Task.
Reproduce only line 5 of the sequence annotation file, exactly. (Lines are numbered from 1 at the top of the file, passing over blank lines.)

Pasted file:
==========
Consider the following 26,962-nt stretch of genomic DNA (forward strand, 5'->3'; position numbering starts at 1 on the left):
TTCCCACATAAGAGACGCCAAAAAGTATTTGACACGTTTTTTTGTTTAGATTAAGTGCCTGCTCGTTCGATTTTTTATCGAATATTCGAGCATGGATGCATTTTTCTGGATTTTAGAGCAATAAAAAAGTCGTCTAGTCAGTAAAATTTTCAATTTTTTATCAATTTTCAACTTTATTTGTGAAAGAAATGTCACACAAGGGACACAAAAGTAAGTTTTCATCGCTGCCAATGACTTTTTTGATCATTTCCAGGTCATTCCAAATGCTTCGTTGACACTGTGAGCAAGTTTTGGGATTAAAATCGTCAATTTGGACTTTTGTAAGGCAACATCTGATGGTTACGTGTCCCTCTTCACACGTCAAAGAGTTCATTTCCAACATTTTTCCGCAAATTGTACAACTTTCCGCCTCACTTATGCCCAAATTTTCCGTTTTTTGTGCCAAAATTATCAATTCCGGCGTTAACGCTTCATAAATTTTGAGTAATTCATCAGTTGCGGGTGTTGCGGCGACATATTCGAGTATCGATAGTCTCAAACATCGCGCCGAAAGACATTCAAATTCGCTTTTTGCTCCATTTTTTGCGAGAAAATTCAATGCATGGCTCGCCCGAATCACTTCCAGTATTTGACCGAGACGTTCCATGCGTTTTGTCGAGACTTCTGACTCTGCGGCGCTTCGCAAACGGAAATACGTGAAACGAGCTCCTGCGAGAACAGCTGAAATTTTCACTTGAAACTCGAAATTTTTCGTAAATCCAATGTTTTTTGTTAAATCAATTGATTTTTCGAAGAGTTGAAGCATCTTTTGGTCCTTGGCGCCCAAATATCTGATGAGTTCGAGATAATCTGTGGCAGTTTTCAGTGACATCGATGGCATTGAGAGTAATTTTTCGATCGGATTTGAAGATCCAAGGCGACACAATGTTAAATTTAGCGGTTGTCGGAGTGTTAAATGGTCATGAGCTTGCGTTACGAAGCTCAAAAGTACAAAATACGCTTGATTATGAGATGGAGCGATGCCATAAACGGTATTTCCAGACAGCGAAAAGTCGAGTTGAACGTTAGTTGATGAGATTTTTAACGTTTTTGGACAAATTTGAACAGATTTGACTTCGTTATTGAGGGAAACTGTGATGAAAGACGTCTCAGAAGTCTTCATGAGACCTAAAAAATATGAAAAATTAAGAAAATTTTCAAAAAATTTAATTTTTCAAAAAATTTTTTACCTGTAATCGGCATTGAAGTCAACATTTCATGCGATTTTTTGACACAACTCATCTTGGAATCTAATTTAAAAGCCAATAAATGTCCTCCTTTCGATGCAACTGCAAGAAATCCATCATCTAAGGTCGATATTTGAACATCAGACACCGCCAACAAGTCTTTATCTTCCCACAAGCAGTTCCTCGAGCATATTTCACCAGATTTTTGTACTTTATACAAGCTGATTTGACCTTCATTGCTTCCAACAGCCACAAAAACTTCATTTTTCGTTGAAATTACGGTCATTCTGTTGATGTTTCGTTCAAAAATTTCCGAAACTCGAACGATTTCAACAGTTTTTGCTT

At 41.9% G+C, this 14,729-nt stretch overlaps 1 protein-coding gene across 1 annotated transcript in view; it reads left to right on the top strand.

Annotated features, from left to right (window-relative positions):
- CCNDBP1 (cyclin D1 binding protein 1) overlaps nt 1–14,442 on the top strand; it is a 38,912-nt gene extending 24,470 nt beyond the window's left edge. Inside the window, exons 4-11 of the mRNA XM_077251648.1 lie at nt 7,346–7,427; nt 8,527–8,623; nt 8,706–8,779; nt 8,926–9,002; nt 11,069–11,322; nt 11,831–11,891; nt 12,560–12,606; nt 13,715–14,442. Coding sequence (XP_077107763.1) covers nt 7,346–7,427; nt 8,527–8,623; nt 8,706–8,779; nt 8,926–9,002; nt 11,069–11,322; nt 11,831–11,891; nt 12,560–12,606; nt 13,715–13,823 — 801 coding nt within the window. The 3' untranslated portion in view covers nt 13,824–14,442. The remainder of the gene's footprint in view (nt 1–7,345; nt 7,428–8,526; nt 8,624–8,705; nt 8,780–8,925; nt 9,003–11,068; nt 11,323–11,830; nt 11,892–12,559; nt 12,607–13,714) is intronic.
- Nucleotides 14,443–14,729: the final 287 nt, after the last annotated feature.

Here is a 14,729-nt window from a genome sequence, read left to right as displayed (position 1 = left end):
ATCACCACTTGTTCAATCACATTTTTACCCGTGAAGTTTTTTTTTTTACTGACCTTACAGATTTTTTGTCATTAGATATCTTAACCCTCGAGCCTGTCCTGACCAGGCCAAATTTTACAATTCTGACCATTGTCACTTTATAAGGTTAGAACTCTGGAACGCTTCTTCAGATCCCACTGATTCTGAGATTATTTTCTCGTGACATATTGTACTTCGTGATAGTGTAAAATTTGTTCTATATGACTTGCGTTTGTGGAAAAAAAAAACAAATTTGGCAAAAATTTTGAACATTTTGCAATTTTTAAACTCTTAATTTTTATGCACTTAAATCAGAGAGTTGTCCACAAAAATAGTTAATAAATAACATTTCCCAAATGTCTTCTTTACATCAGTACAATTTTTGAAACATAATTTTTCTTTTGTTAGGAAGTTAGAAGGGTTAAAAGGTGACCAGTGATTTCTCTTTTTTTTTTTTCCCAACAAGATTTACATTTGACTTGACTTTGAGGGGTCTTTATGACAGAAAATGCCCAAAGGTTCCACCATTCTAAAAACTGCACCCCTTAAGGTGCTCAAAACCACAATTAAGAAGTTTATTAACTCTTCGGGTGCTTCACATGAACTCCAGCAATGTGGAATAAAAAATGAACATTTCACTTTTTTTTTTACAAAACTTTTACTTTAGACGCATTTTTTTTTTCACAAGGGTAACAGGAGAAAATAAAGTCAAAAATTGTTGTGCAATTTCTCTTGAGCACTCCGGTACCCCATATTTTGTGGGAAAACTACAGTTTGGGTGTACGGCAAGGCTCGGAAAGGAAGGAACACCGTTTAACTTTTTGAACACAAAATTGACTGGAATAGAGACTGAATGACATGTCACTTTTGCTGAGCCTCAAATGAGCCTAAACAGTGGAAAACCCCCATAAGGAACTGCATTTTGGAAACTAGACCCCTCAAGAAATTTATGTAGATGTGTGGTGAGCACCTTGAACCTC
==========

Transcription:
- CCNDBP1 (cyclin D1 binding protein 1) overlaps nt 1–14,442 on the top strand; it is a 38,912-nt gene extending 24,470 nt beyond the window's left edge. Inside the window, exons 4-11 of the mRNA XM_077251648.1 lie at nt 7,346–7,427; nt 8,527–8,623; nt 8,706–8,779; nt 8,926–9,002; nt 11,069–11,322; nt 11,831–11,891; nt 12,560–12,606; nt 13,715–14,442. Coding sequence (XP_077107763.1) covers nt 7,346–7,427; nt 8,527–8,623; nt 8,706–8,779; nt 8,926–9,002; nt 11,069–11,322; nt 11,831–11,891; nt 12,560–12,606; nt 13,715–13,823 — 801 coding nt within the window. The 3' untranslated portion in view covers nt 13,824–14,442. The remainder of the gene's footprint in view (nt 1–7,345; nt 7,428–8,526; nt 8,624–8,705; nt 8,780–8,925; nt 9,003–11,068; nt 11,323–11,830; nt 11,892–12,559; nt 12,607–13,714) is intronic.